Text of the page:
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Restoring the park's former glory and preserve its history.

Colt Park - Samuel Colt Memorial, Colt Park

U.S. National Historic Landmark District

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Location: Hartford, Connecticut
Coordinates: 41°45′7″N 72°40′16″W
Area: 106 acres (43 ha)
Built: 1905
Part of: Colt Industrial District
Added to NRHP June 8, 1976

Colt Park is a city park in the southeast Hartford, Connecticut neighborhood of Sheldon/Charter Oak. The park was established by the former Armsmear Estate of Samuel Colt and Elizabeth Jarvis Colt and gifted to the city upon her death in 1905. Today the 107 acres park is home to playgrounds, sports fields, a skating rink and Dillon Stadium.  Colt Park was listed on the National Register of Historic Places on June 8, 1976, designated as part of the Colt Industrial District, valued for its association with industrialist Samuel Colt. It is bounded by Wawarme, Wethersfield, Hendricsen, Van Dyke Avenues and Stonington, Maseek and Sequassen Streets.

The grounds were originally developed in High Victorian Gothic style, and served as Colt's exclusive "pleasure-grounds." It was complete with large reflecting pools, rustic furnishings, fountains, urns, statuary, artificial ponds for fish and foul, a deer park, orchards, fields and more.

Pope Park and Colt Park were the last major additions to the City of Hartford Parks System in 1898 and 1905, respectively. The two parks were intended to serve the traditionally working-class Hartford neighborhoods of Frog Hollow, Parkville, and Front Street.

The current amenities at Colt Park need renovations

Colt Park - 107.58 acres - 2 Outdoor Pools, 2 Playscapes, 1 Track, 1 Spray Pool, 2 Handball / Racquet Ball Courts, 2 Swing Sets, 2 Basketball Courts, 2 Soccer Fields, 3 Baseball Diamonds, 7 Softball Diamonds, 2 Football Fields.

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Colt Park History


Elizabeth Colt and Samuel Colt

From Mrs. Elizabeth Colt gave 106 Acres of land to the City in 1900 and the donation was accepted by the Common Council on November 13, 1905. The donated lands, extending to the Connecticut River, are shown on the map following this page. A plan was developed for the park by Theodore Wirth, Parks Superintendent. This plan retained the portion of the Colt estate grounds (which was originally designated by noted landscape gardener, Ignatz Pilat) facing Wethersfield Avenue and included an ornamental pond with picturesque plantings, grand shade trees and a curving drive. The balance of the land was framed with an edge of trees, leaving the center open for field play. The plan includes an area adjacent to the river labeled “River Grove, Boathouse and Landing.” 1.5 Acres in 1919 from E. Valentin, H. Porter, and A. Lippincott.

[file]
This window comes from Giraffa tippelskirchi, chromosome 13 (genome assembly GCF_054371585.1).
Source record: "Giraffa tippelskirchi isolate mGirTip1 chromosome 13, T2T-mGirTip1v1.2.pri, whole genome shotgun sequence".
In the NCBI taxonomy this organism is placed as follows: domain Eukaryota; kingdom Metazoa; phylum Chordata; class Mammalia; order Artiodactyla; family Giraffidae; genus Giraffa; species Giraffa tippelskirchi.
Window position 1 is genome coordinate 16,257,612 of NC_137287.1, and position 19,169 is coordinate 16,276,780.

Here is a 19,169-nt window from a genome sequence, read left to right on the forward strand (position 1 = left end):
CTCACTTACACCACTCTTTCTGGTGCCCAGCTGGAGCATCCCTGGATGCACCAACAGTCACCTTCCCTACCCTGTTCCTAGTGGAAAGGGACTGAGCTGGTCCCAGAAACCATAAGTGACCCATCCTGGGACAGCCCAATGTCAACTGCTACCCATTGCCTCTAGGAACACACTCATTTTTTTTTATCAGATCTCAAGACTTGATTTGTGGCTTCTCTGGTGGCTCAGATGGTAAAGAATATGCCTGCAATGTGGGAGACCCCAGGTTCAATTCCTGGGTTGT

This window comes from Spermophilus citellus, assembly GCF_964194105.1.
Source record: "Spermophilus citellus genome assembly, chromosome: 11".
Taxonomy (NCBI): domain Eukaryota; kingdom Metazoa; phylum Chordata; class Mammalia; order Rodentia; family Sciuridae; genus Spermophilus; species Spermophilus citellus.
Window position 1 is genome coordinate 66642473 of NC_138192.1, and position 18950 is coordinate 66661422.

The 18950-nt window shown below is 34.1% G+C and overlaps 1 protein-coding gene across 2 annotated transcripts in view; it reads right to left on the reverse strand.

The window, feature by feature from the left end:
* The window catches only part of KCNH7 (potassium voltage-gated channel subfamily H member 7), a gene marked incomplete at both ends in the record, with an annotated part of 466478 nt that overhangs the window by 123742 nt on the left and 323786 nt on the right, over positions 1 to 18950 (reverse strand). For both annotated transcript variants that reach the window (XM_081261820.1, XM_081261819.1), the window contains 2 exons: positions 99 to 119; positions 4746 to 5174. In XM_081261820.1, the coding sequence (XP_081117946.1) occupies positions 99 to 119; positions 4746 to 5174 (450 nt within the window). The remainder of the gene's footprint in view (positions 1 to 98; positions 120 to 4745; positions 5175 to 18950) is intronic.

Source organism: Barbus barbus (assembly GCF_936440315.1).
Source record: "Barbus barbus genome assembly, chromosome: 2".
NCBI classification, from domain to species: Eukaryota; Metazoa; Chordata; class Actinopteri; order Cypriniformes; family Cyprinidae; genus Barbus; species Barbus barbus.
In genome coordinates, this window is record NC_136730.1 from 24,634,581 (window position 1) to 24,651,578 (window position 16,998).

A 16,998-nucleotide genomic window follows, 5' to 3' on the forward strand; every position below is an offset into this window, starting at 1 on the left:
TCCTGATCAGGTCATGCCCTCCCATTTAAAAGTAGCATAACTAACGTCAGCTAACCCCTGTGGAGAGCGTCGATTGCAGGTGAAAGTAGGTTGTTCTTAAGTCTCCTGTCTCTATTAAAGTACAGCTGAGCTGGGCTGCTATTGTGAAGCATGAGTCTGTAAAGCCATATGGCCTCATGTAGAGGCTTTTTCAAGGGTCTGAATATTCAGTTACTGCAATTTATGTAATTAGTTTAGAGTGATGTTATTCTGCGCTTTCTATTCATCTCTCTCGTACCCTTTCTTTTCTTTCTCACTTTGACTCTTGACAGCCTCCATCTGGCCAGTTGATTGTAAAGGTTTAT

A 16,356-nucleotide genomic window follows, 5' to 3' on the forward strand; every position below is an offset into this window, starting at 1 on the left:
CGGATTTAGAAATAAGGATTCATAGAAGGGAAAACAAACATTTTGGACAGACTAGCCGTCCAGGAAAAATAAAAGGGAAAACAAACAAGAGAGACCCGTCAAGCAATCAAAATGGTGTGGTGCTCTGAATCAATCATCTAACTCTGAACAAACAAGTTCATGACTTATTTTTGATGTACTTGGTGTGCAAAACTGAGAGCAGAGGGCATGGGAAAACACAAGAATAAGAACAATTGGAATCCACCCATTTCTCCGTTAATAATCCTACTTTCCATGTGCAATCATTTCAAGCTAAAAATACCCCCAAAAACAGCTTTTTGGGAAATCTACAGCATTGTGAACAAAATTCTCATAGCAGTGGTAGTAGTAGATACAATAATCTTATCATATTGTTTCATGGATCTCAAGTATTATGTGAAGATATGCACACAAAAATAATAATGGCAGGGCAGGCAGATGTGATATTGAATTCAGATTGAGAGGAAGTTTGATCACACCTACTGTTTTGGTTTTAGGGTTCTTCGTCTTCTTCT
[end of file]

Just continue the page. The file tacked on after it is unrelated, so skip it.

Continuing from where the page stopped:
In July 1920 lands on both sides of Stonington St. were acquired through an exchange by S. P. Colt.  The granite and bronze memorial to Colonel Samuel Colt is inscribed “On the grounds which his taste beautified by the home that he loved this memorial stands to speak of his genius, his enterprise and his success and of his great and loyal heart. His wife in faithful affection dedicates this memorial, 1905.” Elm trees lining the park drives were planted in 1920 to commemorate one hundred and eighty-nine men who lost their lives during World War I. In 1926 memorial tablets were provided by the American Legion.

The lands for Dillon Stadium were a part of the original Colt gift. The stadium was a FERA project (Federal Emergency Relief Administration) and was dedicated in 1935. The related Field House was erected in 1939. Stadium seating capacity is 9,600. Lighting was introduced in 1964. The block west of the stadium is used for surface parking.

Colt Park was listed on the National Register of Historic Places on June 8th, 1976. It was designated as part of the Colt Industrial District, valued for its association with Samuel Colt, bounded by Wawarme, Wethersfield, Hendricxsen, Van Dyke Avenues and Stonington, Masseek and Sequassen Streets.